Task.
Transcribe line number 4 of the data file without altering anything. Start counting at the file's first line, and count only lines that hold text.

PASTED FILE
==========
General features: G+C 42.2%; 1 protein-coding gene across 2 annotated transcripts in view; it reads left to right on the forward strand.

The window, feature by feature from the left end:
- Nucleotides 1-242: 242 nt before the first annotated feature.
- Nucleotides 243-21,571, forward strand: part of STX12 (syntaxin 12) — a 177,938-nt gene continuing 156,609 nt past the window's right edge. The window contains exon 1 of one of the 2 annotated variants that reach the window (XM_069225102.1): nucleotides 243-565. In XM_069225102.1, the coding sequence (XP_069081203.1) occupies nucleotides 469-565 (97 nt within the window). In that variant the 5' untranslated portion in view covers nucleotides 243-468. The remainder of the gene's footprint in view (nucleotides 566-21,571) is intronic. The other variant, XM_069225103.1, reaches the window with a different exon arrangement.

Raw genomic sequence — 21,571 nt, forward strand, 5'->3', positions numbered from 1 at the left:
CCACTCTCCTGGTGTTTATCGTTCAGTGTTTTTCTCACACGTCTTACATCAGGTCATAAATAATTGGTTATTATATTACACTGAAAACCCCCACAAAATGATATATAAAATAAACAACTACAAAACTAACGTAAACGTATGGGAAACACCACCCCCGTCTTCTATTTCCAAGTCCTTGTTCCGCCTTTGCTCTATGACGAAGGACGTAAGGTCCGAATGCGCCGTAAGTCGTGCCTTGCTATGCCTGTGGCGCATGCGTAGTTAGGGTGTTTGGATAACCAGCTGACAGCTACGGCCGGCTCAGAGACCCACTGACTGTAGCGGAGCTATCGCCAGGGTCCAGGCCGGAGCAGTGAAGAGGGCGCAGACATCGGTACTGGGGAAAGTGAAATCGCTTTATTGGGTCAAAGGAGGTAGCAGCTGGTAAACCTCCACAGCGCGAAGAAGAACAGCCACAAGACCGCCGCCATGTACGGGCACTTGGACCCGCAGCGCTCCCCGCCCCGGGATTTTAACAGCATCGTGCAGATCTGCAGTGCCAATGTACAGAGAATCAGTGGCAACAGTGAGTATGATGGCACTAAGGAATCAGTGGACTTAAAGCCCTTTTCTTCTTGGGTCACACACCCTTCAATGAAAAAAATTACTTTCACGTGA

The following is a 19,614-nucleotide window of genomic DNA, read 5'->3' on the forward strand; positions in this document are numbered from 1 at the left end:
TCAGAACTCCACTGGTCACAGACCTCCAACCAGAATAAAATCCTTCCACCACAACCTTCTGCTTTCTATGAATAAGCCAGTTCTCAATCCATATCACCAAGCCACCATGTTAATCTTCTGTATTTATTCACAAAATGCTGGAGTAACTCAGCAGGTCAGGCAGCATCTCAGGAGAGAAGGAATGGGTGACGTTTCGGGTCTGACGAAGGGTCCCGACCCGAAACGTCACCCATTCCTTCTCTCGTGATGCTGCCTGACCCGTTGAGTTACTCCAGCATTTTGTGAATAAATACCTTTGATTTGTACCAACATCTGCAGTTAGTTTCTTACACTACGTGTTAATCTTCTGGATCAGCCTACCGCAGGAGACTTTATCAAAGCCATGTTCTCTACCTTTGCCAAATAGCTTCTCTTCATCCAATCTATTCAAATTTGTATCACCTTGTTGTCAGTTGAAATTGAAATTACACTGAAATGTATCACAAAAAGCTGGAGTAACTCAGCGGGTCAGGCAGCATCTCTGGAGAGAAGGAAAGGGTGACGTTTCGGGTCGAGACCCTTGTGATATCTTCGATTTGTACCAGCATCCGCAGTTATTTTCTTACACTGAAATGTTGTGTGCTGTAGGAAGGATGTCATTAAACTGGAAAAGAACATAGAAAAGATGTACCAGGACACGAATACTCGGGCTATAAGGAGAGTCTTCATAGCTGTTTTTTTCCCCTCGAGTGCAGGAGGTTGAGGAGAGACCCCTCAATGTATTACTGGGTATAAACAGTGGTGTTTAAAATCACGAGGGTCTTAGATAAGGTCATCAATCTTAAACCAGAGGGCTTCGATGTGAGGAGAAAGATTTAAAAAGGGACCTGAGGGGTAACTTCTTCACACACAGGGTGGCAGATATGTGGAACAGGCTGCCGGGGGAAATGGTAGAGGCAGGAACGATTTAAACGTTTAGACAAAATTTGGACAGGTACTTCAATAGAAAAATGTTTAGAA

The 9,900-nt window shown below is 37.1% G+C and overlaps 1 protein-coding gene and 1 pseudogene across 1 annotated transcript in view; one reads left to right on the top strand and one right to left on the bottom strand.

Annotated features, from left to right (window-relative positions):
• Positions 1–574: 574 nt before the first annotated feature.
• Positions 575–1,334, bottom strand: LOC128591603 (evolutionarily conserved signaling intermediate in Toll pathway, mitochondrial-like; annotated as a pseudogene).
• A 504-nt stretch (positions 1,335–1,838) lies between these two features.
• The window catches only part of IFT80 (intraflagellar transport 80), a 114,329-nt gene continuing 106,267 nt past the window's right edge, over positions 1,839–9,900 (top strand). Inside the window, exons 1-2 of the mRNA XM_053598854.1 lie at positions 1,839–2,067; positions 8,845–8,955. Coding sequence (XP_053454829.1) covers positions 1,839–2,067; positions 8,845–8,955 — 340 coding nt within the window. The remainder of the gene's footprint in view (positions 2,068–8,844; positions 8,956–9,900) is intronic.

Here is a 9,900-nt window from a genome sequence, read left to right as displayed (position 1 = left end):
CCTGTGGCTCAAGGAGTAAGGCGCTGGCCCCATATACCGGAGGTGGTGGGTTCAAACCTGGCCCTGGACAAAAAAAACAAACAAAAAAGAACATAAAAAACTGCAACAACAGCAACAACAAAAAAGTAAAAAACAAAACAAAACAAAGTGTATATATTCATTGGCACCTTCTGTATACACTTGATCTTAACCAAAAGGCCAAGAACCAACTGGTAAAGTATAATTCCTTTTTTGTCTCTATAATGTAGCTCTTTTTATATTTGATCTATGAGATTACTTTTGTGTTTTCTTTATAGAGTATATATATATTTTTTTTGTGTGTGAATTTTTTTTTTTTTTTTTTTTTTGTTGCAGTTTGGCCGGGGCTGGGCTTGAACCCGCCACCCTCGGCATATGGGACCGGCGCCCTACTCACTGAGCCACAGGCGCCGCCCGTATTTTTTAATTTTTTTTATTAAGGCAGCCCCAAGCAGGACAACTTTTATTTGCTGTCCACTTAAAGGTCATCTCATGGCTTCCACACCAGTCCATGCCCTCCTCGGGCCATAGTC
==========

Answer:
- Nucleotides 243-21,571, forward strand: part of STX12 (syntaxin 12) — a 177,938-nt gene continuing 156,609 nt past the window's right edge. The window contains exon 1 of one of the 2 annotated variants that reach the window (XM_069225102.1): nucleotides 243-565. In XM_069225102.1, the coding sequence (XP_069081203.1) occupies nucleotides 469-565 (97 nt within the window). In that variant the 5' untranslated portion in view covers nucleotides 243-468. The remainder of the gene's footprint in view (nucleotides 566-21,571) is intronic. The other variant, XM_069225103.1, reaches the window with a different exon arrangement.